Nathan MacKinnon is a deserving recipient of the 2020 Lady Byng Memorial Trophy. The Avalanche’s fiery superstar, however, is certainly not a quintessential choice.
Winning the award speaks to his maturation since he began his NHL career with the Avs at age 18 in 2014.
“I never thought I would win this one,” MacKinnon, 25, said of the Lady Byng after being awarded it Friday. “But it’s cool and I’m very honored.”
Given to the NHL player “adjudged to have exhibited the best type of sportsmanship and gentlemanly conduct combined with a high standard of playing ability” during the regular season, the Lady Byng and MacKinnon don’t exactly see eye to eye.
MacKinnon, who is also up for the Hart Trophy (media) and Ted Lindsay Award (players) as NHL MVP, definitely has a high standard of playing ability. But he’s no Joe Sakic or Ryan O’Reilly, Colorado’s two other Lady Byng winners, and he had never before been one to consistently stay away from chippiness before the 2019-20 season began.
MacKinnon, who finished fifth in NHL regular-season scoring with 93 points, took just 12 penalty minutes in 69 games. He became the first player in Avalanche history to produce 90 points while sitting in the penalty box for 12 minutes or less, and just the third NHL player in the last 20 years with those numbers.
The Lady Byng is voted on by the Professional Hockey Writers Association at the end of the regular season. If the voting was conducted during or after the playoffs, MacKinnon wouldn’t have been considered.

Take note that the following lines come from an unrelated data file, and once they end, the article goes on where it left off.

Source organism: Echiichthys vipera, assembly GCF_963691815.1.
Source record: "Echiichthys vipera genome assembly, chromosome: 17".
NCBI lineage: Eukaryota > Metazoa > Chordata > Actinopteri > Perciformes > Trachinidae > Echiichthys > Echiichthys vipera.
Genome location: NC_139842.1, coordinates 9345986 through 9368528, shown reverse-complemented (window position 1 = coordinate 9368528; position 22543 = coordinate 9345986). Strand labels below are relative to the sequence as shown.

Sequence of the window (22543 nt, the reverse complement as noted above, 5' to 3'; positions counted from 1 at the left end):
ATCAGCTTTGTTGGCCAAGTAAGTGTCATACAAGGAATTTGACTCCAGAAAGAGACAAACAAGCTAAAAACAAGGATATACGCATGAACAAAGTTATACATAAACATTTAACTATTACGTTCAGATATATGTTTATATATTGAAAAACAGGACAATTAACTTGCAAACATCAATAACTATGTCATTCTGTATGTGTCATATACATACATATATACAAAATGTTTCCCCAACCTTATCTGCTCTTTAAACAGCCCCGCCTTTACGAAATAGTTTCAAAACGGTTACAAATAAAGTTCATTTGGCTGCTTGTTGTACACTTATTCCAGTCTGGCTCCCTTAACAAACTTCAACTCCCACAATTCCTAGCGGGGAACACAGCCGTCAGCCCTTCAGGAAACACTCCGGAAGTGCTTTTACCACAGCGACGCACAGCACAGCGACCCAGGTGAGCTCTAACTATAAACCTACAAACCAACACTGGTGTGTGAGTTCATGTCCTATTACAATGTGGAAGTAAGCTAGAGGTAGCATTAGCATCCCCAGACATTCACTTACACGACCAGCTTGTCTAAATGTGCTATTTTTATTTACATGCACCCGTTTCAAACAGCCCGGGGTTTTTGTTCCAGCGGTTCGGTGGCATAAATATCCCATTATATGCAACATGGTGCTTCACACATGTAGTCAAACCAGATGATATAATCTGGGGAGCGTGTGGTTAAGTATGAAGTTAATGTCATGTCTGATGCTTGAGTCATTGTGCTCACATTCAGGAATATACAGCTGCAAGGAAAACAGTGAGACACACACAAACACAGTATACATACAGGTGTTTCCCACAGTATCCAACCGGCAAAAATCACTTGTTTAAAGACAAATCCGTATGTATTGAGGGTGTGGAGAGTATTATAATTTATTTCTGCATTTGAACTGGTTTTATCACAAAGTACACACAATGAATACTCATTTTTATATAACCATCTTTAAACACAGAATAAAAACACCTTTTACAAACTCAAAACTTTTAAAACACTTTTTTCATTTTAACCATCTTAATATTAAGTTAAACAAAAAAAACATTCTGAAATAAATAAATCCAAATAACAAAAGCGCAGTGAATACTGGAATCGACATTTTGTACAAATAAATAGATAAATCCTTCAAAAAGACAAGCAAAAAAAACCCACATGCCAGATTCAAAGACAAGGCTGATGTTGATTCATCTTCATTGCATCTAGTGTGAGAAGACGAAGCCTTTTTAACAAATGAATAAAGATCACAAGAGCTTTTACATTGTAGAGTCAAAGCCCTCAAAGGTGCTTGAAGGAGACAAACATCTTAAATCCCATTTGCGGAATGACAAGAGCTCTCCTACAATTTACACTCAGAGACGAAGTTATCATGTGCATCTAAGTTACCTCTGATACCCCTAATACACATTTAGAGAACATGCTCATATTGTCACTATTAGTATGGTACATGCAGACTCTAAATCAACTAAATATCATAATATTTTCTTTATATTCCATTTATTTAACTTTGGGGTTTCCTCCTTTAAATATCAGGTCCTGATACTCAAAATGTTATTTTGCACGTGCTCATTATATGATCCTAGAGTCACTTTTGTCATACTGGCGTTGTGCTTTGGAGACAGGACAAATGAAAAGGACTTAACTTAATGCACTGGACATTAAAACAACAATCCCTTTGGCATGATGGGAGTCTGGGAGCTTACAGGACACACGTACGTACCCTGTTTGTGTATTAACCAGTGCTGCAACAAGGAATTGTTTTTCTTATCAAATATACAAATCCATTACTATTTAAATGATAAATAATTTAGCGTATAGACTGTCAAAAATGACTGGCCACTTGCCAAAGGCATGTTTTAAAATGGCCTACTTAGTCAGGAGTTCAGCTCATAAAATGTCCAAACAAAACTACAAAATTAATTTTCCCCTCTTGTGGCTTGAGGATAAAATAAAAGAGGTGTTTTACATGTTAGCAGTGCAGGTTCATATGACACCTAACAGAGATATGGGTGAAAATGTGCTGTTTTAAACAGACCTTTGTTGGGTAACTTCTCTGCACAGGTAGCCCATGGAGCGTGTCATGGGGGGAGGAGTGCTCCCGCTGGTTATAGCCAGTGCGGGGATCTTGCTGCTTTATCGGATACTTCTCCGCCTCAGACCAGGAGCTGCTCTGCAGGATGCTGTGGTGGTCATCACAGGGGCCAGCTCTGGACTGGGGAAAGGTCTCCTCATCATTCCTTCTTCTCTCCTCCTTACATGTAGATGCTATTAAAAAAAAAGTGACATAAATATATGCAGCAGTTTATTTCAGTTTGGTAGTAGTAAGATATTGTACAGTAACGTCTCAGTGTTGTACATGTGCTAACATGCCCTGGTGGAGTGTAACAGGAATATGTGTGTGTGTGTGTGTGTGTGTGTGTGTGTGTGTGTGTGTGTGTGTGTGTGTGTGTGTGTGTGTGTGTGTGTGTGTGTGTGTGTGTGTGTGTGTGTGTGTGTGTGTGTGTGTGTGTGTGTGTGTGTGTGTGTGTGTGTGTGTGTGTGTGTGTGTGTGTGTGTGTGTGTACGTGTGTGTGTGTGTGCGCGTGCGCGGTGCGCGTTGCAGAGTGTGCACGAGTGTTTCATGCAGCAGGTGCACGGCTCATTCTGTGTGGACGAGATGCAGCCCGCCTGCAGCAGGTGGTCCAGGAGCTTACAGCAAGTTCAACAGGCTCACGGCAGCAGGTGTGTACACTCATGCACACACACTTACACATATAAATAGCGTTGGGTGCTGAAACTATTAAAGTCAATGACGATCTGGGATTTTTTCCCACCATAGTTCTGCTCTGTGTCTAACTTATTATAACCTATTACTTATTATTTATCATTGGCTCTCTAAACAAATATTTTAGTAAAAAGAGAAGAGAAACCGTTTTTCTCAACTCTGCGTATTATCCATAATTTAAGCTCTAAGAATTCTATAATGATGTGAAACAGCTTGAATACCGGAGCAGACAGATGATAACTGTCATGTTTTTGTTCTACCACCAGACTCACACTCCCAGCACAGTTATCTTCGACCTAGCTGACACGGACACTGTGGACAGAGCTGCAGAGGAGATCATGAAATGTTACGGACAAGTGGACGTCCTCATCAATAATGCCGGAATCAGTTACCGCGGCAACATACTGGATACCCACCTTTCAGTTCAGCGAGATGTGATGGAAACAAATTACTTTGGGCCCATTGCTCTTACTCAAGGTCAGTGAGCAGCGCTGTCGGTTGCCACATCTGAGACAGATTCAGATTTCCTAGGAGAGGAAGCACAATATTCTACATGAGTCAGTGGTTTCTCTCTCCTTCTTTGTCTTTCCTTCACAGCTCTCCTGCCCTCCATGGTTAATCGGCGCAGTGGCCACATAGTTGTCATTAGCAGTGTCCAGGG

MacKinnon matched his career-low 12 penalty minutes with a dozen in just 15 playoff games when the stakes were much higher. He served an unsportsmanlike conduct minor in round-robin play against the Vegas Golden Knights, and interference and hooking minors in Game 3 of a first-round series against the Arizona Coyotes.
In Game 4 against Arizona, MacKinnon and Christian Fischer served roughing minors after the former threw the latter around like a rag doll in what nearly became a full-fledged fight.
A self-proclaimed “hot head” at times, MacKinnon is smart enough to know about wasted energy in a superstar’s body. In the regular season, he doesn’t need to deliver big hits and mix it up with opponents after the whistle. In the playoffs, his boundaries expand.
“It’s important to treat your opponents with respect, but also play hard, play between the whistles,” MacKinnon, the 2014 Calder Trophy winner, said after winning his second major NHL award. “It’s important that your coaches can trust you in key situations and you won’t take a minor and put your team on the penalty kill. Obviously, it’s amazing to win this award — some of the best players ever have won this award — so for me to also win this is very humbling and exciting.”
Sakic won the Lady Byng in 2001 after producing 118 points in 82 regular-season games, with just 30 penalty minutes. O’Reilly won the award in 2014 with 62 points and just two penalty minutes in 80 games.
Sakic was, and O’Reilly is, very mild-mannered. MacKinnon is not, but his incredible skating enables him to defend without reaching with his stick. He’s a puck-possession machine and, although he’s highly emotional, he’s not mean-spirited.
“With my skating, I try to use my legs to stick-check and things like that, and not take unnecessary minors,” MacKinnon said. “It’s a line you need to hover on. I respect my opponents. I don’t want to be dirty.”
He certainly speaks like a very worthy Lady Byng Trophy recipient.